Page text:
At the China International Import Expo (CIIE), which opened on November 5, Texas Instruments, a semiconductor design and manufacturing enterprise located in Texas, US, announced that its second packaging and testing plant at the manufacturing base in Chengdu, Sichuan Province, will complete the installation and commissioning of equipment within the year and will be put into production within the next few months.
Founded in 1930, Texas Instruments focuses on analog and embedded chips, and is one of the oldest chip companies in the world. Morris Chang, founder of Taiwan Semiconductor Manufacturing Company (TSMC), and Richard Chang, founder of Semiconductor Manufacturing International Corporation (SMIC), all have worked here. Texas Instruments entered China in 1986 and set up R&D centers and product line teams in Shanghai, Shenzhen and Beijing. The company also established a manufacturing base in Chengdu and two product distribution centers in the country. In 2021, Texas Instruments’ total operating income was $18.34 billion.
Texas Instruments’ manufacturing base in Chengdu is its largest investment in China and is currently undergoing expansion. Zhao Mengqing, director of the packaging and testing factory in Chengdu, noted that the manufacturing base, which was founded in 2010, is the company’s only one in China, including wafer manufacturing, testing, bump processing, packaging and testing.
“The products manufactured in Chengdu are sent to three large product distribution centers in Shenzhen, Shanghai and Singapore, and are sold all over the world, not just in China,” Zhao Mengqing said. The packaging and testing plant that will be put into production had begun construction in 2018 and was expected to boost the capacity of the manufacturing base.
The Shanghai product distribution center also completed an automation upgrade. According to Texas Instruments, the work in the center was originally mainly done by manpower, but now it is equipped with advanced equipment such as robots to bring more accurate inventory management and faster order processing.
Zhao Mengqing said that the two investments will greatly strengthen the support for Texas Instruments’ customers in the Asia Pacific region. “Texas Instruments has spent a lot of energy upgrading the product distribution center in Shanghai this year. After upgrading, the operating space of the center has changed from 4,000 square meters to 9,000 square meters.” At present, both Shenzhen and Shanghai distribution centers can deliver products to local customers on the same day and to customers in other parts of the country within a few days.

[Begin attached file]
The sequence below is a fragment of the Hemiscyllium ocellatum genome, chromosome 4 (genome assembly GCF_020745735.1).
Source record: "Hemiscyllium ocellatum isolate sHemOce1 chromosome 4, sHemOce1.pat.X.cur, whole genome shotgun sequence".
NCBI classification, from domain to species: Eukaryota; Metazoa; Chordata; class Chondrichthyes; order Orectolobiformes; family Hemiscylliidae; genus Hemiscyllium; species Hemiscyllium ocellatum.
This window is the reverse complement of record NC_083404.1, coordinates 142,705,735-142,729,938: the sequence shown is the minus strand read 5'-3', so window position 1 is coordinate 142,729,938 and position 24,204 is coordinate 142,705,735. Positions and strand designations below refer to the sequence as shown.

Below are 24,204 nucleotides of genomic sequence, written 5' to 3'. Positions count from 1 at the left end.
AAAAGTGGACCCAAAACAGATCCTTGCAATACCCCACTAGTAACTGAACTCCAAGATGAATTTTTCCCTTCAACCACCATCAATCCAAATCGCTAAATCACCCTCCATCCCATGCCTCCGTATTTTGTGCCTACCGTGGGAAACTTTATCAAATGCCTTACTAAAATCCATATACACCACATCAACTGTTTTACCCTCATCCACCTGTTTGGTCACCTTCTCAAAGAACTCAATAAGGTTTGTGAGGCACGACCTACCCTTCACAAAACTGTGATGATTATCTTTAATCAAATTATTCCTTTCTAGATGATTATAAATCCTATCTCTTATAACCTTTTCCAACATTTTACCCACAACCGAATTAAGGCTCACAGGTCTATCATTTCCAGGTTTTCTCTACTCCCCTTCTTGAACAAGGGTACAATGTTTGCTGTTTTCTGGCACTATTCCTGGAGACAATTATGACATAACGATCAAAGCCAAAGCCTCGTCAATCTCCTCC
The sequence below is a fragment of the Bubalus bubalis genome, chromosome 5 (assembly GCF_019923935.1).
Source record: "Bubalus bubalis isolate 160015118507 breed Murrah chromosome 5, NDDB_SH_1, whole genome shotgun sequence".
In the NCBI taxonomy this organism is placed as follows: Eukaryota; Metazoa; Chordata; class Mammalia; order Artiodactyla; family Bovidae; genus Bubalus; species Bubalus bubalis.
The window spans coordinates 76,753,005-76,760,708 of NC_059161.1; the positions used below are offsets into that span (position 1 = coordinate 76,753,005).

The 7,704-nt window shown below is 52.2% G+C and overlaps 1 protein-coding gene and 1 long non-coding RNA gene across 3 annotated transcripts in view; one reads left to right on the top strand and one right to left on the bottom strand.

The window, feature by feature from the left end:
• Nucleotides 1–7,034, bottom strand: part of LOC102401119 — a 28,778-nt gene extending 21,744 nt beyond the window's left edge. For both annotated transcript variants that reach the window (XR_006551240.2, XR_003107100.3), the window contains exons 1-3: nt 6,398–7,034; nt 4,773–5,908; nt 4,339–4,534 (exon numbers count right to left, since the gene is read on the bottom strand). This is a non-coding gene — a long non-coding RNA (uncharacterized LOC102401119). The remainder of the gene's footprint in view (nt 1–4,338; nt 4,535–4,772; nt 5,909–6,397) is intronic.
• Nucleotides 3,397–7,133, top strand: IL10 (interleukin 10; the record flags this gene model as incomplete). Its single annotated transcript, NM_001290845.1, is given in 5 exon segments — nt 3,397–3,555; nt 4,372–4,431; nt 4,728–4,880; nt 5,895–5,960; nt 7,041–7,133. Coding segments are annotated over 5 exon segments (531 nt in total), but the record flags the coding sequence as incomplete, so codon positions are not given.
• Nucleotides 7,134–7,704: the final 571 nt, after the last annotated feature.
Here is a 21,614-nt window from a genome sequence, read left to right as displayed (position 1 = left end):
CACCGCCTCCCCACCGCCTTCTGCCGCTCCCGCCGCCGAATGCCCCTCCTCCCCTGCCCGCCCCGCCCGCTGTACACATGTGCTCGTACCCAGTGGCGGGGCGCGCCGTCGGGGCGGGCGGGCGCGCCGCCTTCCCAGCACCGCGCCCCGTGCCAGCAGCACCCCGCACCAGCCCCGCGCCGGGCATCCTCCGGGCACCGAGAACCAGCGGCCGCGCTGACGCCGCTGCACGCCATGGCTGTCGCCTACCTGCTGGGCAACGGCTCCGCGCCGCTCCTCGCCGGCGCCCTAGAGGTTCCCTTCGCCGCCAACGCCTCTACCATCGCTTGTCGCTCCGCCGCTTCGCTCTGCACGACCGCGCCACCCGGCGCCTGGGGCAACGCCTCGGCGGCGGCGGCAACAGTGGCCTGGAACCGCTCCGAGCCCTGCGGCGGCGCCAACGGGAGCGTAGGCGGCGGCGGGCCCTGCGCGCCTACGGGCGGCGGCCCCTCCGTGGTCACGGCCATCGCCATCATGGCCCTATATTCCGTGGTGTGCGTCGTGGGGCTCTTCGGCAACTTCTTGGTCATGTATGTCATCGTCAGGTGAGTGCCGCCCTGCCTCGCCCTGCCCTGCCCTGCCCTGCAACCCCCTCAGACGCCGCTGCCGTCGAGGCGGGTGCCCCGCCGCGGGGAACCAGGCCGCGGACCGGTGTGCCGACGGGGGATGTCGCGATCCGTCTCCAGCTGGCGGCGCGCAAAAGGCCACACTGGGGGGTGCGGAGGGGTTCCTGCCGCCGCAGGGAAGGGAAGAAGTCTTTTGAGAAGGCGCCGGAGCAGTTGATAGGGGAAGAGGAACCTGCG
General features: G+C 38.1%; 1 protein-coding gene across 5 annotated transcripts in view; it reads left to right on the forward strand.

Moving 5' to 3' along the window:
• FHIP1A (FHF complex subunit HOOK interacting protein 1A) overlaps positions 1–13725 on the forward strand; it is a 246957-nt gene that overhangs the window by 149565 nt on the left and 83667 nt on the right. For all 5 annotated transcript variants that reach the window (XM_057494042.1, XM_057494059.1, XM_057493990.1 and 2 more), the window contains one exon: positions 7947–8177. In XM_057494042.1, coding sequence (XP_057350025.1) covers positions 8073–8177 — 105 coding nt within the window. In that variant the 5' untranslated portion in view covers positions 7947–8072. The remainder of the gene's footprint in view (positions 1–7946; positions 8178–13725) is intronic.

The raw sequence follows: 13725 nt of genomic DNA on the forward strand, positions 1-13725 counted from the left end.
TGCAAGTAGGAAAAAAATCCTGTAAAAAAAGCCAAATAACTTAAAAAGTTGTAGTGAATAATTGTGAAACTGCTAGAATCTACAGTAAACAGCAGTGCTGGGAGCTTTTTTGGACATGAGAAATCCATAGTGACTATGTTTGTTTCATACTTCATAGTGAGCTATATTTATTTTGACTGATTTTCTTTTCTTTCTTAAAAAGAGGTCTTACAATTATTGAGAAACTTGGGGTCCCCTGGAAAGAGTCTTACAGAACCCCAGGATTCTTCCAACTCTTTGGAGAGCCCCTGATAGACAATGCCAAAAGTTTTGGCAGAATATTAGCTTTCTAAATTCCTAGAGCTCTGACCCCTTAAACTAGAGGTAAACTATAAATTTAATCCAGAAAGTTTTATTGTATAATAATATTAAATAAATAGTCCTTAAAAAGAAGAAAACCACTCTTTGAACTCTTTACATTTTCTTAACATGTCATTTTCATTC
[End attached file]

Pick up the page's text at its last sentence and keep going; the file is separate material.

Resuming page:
At present, Texas Instruments has more than 150 applications in the automotive field and more than 300 reference designs, which are supplied to all automotive companies in the world. Cai Zheng, general manager of Texas Instruments’s China Automotive Division, introduced that, with the help of the company’s chip solution, automobile customers can complete their design more quickly and reduce the development cycle of the vehicle from 24 months to 12 months.
Texas Instruments’ third-quarter financial report showed that it garnered a revenue of $5.241 billion, a year-on-year increase of 13%. while its net profit was $2.295 billion, up 18% year-on-year. However, due to the slowdown in chip demand, Texas Instruments expects revenue of $4.4 billion to $4.8 billion in the fourth quarter. Rich Templeton, chairman and CEO of Texas Instruments, said that the weak demand for consumer electronics is also spreading to the whole industry, but he stressed that the market demand for automotive chips is still strong.